Neural plasticity is the key to changes in intelligence. It occurs during short-term memory when a stimulus with a high frequency of activation causes improvement of a brain cell’s sensitivity to signals received from an associated cell. This change in neural connectivity allows information to be more easily processed, as the neural connection associated with that information becomes stronger.
It has been shown to play a large role in the development of the senses. For instance, blind patients have learned to “see” through tactile stimulation of their backs and tongues. The brain rewires the visual cortex to further process and interpret tactile stimulation in replacement of eyesight.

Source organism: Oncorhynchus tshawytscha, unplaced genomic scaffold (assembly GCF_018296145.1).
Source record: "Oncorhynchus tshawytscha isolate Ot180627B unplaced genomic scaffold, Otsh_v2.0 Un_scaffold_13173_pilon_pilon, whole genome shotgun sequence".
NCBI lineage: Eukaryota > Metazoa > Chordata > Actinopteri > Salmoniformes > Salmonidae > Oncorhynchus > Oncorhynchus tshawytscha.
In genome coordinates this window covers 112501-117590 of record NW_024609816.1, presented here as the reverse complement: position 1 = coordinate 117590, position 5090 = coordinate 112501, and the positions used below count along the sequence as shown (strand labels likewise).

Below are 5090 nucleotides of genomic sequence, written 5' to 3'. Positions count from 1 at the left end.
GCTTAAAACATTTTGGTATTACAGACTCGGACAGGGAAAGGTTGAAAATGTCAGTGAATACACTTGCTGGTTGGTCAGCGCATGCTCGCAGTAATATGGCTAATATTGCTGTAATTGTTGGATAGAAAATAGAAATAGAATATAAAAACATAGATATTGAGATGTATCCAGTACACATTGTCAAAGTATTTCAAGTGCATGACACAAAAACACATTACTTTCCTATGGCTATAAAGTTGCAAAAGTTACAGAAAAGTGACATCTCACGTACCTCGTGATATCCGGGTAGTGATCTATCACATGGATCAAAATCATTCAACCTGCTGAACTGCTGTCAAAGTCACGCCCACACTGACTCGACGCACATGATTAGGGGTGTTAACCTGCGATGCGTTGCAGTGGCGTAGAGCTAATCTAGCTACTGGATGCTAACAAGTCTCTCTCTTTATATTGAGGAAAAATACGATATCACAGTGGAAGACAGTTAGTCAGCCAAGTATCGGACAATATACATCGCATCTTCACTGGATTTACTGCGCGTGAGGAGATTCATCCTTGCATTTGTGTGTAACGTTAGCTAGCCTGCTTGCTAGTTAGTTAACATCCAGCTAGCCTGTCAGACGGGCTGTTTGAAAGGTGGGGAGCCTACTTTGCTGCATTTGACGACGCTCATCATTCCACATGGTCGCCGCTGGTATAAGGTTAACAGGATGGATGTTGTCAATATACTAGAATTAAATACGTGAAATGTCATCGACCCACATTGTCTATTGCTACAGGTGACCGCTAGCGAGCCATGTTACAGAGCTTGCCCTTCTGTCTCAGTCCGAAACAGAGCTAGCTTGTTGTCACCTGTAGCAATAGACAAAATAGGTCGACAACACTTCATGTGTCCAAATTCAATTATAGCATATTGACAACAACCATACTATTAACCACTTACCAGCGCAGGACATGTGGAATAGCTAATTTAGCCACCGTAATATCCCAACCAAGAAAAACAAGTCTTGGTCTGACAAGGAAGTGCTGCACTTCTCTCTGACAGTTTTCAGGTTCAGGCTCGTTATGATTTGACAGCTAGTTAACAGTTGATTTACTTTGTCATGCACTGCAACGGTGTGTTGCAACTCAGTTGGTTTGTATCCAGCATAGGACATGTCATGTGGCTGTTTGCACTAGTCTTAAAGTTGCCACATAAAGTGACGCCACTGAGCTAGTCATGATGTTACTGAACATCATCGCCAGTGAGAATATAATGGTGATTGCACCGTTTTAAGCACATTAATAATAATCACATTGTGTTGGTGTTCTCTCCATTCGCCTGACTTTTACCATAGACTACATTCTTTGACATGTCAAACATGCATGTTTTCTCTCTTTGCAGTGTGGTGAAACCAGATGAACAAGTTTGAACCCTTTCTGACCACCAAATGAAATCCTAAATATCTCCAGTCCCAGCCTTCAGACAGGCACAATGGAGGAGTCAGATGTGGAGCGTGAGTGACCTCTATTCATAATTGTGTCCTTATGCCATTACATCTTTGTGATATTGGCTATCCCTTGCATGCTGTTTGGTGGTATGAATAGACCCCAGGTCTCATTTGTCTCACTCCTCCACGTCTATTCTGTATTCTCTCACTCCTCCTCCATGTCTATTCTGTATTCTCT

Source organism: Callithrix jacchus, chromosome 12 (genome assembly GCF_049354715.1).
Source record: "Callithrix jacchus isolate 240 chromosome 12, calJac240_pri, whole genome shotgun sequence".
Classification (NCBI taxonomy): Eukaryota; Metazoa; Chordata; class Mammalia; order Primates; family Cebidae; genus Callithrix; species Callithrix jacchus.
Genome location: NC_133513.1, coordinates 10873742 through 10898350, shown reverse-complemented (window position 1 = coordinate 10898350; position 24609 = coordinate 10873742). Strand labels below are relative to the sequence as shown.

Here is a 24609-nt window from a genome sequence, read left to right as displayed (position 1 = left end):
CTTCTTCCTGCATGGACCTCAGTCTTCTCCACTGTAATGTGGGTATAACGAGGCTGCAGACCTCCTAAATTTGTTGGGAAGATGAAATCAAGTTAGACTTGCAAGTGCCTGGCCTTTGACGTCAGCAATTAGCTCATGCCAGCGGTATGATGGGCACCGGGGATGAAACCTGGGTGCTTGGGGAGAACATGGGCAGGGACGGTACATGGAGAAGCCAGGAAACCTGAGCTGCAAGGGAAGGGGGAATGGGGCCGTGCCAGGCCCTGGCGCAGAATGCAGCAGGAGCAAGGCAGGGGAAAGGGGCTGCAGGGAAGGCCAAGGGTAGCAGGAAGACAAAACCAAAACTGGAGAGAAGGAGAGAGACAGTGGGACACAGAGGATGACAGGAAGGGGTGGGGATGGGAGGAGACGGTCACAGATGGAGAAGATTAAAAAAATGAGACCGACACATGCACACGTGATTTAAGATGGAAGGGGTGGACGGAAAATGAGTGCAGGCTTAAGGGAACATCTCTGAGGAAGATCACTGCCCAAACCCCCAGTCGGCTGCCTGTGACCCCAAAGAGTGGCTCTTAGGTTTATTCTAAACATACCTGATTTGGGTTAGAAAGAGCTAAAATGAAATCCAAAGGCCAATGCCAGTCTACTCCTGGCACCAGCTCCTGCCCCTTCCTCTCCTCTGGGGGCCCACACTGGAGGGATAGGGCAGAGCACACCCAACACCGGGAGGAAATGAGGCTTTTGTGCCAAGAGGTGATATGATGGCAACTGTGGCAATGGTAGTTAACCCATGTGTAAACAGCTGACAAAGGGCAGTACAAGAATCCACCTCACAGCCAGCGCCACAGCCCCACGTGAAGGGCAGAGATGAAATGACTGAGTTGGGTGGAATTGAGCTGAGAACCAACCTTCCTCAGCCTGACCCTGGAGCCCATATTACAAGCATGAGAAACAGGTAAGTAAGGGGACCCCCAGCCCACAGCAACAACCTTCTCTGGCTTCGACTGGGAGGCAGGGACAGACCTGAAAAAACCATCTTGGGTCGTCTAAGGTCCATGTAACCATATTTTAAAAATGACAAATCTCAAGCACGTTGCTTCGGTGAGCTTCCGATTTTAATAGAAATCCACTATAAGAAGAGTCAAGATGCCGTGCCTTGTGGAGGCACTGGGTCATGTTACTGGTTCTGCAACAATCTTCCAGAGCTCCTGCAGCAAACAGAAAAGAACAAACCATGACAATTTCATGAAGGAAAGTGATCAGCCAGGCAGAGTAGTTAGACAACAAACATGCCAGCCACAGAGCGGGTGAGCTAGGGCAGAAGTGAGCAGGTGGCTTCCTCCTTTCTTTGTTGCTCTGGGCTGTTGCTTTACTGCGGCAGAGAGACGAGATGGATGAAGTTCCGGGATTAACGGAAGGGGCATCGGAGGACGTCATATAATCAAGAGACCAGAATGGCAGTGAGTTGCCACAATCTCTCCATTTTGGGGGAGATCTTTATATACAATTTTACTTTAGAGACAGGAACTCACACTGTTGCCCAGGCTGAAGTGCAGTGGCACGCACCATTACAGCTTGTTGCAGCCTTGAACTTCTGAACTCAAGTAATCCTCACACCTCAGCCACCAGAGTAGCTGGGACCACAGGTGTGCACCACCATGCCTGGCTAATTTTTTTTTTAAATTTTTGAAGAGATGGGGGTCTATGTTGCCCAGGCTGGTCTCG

There are numerous behavioral factors that affect intellectual development. The key is neural plasticity, which is caused by experience-driven electrical activation of neurons. This experience-driven activation causes axons to sprout new branches and develop new presynaptic terminals. These new branches often lead to greater mental processing in different areas.
Those with a belief in fixed intelligence show less improvement on cognitive testing than people with a belief in neural plasticity, and a focus on performance goals and proving intelligence causes negative feedback and failure. Those who focus on flexible and expansive learning goals rebound well from occasional failure or feedback. By focusing on challenging tasks to expand intelligence instead of working to prove intelligence, neural plasticity allows greater intellectual capacity.